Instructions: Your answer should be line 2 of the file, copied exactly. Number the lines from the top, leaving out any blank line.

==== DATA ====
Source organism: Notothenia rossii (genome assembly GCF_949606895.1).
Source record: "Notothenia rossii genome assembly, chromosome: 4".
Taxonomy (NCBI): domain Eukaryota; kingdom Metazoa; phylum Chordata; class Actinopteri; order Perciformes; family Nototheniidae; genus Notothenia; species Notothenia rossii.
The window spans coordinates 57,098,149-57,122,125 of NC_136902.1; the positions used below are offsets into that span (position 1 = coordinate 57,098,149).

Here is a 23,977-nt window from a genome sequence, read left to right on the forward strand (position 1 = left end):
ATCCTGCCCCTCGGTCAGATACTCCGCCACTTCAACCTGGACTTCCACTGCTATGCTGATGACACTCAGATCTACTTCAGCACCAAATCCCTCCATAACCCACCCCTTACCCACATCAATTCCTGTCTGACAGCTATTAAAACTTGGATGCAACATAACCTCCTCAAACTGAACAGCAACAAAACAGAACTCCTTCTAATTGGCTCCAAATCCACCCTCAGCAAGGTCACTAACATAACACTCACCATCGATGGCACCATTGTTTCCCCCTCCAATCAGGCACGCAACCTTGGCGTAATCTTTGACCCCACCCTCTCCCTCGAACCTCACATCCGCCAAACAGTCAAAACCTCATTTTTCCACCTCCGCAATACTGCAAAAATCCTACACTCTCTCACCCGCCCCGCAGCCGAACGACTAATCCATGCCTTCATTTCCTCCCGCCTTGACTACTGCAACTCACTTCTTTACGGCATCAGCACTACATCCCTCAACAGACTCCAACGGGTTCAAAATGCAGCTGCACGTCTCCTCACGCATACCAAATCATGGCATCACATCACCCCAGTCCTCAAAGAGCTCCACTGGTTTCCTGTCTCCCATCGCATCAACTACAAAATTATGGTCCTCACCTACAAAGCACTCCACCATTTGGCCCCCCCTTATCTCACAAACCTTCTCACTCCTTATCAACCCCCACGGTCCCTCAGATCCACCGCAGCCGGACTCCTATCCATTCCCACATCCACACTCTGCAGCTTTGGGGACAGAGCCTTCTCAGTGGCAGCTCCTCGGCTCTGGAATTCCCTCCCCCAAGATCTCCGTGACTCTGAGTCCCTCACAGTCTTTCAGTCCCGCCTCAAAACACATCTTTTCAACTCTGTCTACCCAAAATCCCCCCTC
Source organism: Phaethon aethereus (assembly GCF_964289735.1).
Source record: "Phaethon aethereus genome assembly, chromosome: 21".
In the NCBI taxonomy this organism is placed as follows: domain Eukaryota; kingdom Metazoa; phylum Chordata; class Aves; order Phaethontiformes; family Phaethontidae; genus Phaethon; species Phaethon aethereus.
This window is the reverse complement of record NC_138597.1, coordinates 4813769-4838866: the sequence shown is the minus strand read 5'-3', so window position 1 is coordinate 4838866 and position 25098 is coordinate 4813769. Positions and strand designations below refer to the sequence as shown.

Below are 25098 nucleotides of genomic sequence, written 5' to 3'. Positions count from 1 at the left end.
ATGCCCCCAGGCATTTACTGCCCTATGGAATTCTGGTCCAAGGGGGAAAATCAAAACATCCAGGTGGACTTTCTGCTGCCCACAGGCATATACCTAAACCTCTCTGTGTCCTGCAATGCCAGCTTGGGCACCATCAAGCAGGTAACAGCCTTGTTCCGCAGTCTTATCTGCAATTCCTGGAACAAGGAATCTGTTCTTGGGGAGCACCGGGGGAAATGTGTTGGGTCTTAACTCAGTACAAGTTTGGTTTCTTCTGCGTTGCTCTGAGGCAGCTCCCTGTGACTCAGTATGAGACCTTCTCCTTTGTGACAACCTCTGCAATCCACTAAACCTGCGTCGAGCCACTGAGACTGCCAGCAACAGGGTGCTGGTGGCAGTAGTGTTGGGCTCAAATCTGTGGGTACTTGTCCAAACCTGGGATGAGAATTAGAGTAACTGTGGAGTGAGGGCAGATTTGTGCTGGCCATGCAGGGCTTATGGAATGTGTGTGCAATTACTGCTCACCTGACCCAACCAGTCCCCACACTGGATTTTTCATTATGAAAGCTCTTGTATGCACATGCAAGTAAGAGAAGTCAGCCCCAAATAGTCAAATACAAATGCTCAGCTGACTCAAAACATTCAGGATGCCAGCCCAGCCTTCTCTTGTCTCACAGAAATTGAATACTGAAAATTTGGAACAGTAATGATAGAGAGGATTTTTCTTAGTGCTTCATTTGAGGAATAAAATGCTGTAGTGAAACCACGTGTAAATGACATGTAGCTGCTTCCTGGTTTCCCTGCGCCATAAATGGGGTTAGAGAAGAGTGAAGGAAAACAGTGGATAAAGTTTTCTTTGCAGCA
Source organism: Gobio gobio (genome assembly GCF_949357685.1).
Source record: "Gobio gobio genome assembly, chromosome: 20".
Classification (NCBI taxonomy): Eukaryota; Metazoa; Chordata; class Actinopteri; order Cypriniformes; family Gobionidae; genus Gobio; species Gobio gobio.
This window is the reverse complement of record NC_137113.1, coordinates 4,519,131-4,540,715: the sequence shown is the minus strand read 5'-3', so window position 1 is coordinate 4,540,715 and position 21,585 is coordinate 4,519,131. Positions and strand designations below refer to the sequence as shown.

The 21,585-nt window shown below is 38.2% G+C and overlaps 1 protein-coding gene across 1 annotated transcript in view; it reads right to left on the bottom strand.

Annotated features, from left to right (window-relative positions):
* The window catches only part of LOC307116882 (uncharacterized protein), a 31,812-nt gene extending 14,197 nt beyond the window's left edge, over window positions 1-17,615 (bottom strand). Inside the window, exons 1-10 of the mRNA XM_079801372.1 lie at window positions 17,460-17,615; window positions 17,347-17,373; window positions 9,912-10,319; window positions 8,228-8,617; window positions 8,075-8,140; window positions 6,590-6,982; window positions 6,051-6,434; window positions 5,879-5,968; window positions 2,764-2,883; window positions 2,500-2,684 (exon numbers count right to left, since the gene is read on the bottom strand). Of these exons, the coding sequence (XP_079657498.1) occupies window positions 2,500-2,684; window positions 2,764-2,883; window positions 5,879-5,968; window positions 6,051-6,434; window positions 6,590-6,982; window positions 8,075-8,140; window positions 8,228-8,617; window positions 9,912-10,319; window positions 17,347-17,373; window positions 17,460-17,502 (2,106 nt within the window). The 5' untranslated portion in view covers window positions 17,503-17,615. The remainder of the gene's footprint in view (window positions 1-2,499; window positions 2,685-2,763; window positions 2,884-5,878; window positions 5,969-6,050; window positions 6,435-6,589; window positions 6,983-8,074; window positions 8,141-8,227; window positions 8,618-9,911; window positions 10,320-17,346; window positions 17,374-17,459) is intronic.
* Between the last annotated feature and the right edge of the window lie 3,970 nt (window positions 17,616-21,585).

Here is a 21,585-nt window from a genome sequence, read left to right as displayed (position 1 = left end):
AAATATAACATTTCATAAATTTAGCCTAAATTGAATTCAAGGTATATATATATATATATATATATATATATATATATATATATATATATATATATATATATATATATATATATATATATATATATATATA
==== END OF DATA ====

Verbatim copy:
Source record: "Notothenia rossii genome assembly, chromosome: 4".